I want to put three points to the Minister and I hope he can answer them. First, on human rights monitoring, it is all very well for a trade agreement to include a clause saying that there must be observation of international human rights standards in the country that signs the agreement. Good, but it will only mean anything if

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there is to be effective independent monitoring of it, and there is a domestic legal process by which human rights abuses can be rectified and the perpetrators of those abuses brought to book. Otherwise, they cannot go beyond that to the Inter-American Court of Human Rights or any other international body, because they would not have exhausted all the domestic processes. So that is the very least there should be. The European Parliament has expressed deep concerns about this and the experience from trade agreements between the United States and other Latin American countries is exactly the same. They have included human rights clauses, which have been routinely ignored or abused by the countries concerned. 

The second point, following what my Friend was talking about, is the consultation with indigenous people. The mining companies of the world are queuing up to extract mineral wealth from Peru and Colombia. It is on a par with the Spanish Conquistadores doing exactly the same several hundred years ago. They are very happy to go ahead with it, because they can get hold of indigenous people’s land and extract the minerals, while the indigenous people get little, if any, compensation for it, or any opportunity to relocate to anywhere else or to continue their practices. Often, the restoration of the land is also inadequately done. At the least we should insist on International Labour Organisation standards for those working in those industries, but also a proper dialogue with the representatives of indigenous people before the mining interests actually take over. 

Nothing that I have read of these agreements indicates that this will be the case. The Minister will correct me if I am wrong, but if this trade agreement goes ahead and is approved by the European Parliament, the Commission and member states of the European Union, it can be withdrawn only with unanimity within the European Union. That is extremely unlikely ever to happen, so I urge that we stop here and until the concerns have been properly addressed, we do not go ahead with this agreement.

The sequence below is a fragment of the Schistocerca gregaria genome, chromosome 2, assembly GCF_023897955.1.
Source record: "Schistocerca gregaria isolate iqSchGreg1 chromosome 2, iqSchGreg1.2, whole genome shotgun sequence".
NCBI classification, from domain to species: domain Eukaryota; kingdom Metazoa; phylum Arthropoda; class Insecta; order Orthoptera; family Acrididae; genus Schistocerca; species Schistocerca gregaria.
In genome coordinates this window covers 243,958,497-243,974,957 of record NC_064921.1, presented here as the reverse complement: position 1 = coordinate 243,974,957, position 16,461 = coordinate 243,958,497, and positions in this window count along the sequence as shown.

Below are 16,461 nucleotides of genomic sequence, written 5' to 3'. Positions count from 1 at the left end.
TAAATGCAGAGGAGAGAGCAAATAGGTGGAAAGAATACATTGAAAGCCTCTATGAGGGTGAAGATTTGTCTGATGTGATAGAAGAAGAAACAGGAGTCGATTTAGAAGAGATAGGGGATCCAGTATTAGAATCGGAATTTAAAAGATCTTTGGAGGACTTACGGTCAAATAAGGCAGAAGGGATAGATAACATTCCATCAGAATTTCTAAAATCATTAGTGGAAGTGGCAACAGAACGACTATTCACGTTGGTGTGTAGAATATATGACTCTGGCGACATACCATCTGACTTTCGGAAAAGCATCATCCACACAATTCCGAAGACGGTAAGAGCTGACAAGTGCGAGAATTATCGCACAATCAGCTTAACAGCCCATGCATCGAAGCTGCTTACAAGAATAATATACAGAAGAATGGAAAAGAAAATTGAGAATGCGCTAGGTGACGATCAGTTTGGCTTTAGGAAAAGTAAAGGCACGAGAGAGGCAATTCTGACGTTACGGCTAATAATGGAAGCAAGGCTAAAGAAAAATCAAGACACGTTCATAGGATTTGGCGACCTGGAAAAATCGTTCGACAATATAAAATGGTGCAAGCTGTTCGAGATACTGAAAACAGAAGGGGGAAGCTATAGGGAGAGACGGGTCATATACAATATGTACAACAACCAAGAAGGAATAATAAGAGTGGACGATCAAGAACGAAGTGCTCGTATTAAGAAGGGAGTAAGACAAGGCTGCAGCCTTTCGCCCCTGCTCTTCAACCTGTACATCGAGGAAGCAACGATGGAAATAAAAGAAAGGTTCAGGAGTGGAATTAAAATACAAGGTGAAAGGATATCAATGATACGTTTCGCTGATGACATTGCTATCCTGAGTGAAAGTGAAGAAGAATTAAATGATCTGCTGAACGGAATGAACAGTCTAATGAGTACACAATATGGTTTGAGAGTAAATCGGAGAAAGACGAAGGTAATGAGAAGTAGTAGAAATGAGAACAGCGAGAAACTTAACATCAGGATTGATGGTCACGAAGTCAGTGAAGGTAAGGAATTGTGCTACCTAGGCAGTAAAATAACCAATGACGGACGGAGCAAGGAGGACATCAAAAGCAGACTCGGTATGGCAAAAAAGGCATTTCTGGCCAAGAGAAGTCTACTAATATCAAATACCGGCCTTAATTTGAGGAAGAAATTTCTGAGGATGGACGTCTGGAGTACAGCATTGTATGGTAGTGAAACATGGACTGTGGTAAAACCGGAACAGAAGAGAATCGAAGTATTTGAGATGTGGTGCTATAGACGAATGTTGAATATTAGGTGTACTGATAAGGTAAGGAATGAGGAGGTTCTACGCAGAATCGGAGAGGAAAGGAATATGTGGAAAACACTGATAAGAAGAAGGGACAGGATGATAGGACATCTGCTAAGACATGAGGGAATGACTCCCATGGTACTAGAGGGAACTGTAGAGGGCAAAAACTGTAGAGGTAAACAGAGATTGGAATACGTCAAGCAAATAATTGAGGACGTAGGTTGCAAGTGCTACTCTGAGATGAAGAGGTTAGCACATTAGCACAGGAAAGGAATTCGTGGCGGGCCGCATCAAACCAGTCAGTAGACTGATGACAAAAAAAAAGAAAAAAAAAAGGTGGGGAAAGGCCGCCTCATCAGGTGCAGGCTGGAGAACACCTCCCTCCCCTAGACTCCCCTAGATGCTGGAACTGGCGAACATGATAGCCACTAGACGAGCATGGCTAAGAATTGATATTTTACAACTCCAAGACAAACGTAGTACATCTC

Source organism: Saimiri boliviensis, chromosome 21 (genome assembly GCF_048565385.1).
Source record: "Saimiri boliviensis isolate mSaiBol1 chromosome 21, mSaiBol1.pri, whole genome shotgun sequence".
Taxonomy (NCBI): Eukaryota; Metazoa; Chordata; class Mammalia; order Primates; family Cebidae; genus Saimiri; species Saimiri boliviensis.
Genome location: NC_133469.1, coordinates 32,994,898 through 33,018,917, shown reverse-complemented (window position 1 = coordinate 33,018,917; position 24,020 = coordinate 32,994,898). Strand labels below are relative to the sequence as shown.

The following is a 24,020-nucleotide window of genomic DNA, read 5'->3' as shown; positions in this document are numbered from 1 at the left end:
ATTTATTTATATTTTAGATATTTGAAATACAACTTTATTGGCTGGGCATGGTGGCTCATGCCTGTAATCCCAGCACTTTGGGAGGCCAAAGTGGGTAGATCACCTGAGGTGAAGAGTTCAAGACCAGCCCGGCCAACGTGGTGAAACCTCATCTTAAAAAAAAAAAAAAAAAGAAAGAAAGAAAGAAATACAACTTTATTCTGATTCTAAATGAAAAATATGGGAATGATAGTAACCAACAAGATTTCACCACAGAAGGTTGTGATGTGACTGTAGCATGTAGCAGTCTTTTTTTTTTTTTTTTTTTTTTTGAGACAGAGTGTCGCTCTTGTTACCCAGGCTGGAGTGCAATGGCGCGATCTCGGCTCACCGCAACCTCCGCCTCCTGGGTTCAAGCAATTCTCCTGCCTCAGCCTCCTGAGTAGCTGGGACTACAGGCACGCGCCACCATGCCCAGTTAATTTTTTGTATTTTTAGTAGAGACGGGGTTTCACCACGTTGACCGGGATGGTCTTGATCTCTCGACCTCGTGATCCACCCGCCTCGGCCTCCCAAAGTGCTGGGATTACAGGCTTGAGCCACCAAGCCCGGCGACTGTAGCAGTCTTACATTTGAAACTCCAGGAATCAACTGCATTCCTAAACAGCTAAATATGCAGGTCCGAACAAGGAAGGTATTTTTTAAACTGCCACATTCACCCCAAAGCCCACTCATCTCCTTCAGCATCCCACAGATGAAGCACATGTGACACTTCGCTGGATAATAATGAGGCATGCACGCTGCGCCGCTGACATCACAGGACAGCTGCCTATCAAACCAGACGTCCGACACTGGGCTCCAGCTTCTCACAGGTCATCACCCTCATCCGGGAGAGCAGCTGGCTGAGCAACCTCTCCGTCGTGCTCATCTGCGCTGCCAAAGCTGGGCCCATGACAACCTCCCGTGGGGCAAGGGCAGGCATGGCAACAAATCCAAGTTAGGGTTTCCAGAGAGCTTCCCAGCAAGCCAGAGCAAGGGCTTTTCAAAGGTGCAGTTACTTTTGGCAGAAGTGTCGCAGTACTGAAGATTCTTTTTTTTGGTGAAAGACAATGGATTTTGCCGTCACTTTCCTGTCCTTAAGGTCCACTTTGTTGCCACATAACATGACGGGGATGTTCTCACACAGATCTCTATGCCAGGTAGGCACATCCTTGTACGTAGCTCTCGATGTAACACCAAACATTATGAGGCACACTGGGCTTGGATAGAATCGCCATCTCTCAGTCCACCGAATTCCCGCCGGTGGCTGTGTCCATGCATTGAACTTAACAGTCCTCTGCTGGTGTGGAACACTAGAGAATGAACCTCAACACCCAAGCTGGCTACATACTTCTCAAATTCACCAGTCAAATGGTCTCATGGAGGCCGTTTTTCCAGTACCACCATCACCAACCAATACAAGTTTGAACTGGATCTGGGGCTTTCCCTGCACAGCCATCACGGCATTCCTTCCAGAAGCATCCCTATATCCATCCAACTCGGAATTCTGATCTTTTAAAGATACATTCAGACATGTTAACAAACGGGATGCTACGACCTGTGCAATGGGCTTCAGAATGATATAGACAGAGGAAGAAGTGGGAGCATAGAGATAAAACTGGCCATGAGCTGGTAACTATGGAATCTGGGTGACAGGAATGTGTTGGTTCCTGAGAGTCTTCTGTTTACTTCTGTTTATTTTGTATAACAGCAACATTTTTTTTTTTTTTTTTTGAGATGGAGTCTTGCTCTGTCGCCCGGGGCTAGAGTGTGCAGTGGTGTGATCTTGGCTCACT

My third point concerns environment protection around polluting industries. Again, the points made in the interchange about asparagus production could be said for almost any other crop. Quite rightly, we have in Europe quite strict controls on the levels of pesticides used, nitrogen levels and many other things that pollute local water courses. The same things do not apply in either Colombia or Peru, so we have the rather unpleasant spectacle of poor people having their surroundings damaged or destroyed by run-off in order to produce high-quality vegetables which are then air freighted to Europe for us to buy, while the children living around these plantations cannot afford to eat properly and are seriously malnourished. Those are issues about an economic and development model in both Colombia and Peru that does something to redress the imbalance between the rich and poor. The parallel of that is the inter-trade pact of Bolivarian nations—Ecuador, Bolivia and Venezuela—which requires agreement on reducing of the gap between the rich and the poor, while the EU and US trade agreements make no such requirements whatsoever. 

I hope that we reject the agreement. I was pleased with the comments made by my hon. Friends the Members for Paisley and Renfrewshire North and for Edinburgh South and I hope that the Minister recognises that if we want to be, as I hope we become, members of the UN

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Human Rights Council and promoters of good standards of human rights around the world, that applies to every arm of the UK Government’s policies, including UK Trade & Investment. I want to see effective monitoring of these agreements so that we end up improving the living standards of the poorest, improving the human rights record and improving the workers’ rights representation as a way of making our contribution, rather than allowing the agreement to go through. 

3.46 pm 

John Hemming:  I listened carefully—while I was not making up the quorum in the Backbench Business Committee—to the Opposition’s arguments and I have a lot of sympathy with them. We need to try to drive up standards across the world through these treaties. The difficulty is that the treaty is long and we face a situation where today’s vote has no effect, but when it hits the Floor of the House, I want to see the Government produce a much more substantive argument as to how that will act to drive up standards. 

From my point of view, paragraph 7.4 of the explanatory notes is positive in how it talks about these matters, but the question is: what teeth does the process have? I accept the argument that the monitoring processes would be not built into the treaty, but external. There was the case of X v. Croatia in the European Court of Human Rights that was accepted to have exhausted domestic proceedings on the basis that there were no domestic proceedings, so the absence of those does not necessarily make it impossible to get things considered by transnational courts. The Government, however, need a substantive answer on that point before it hits the Floor of the House.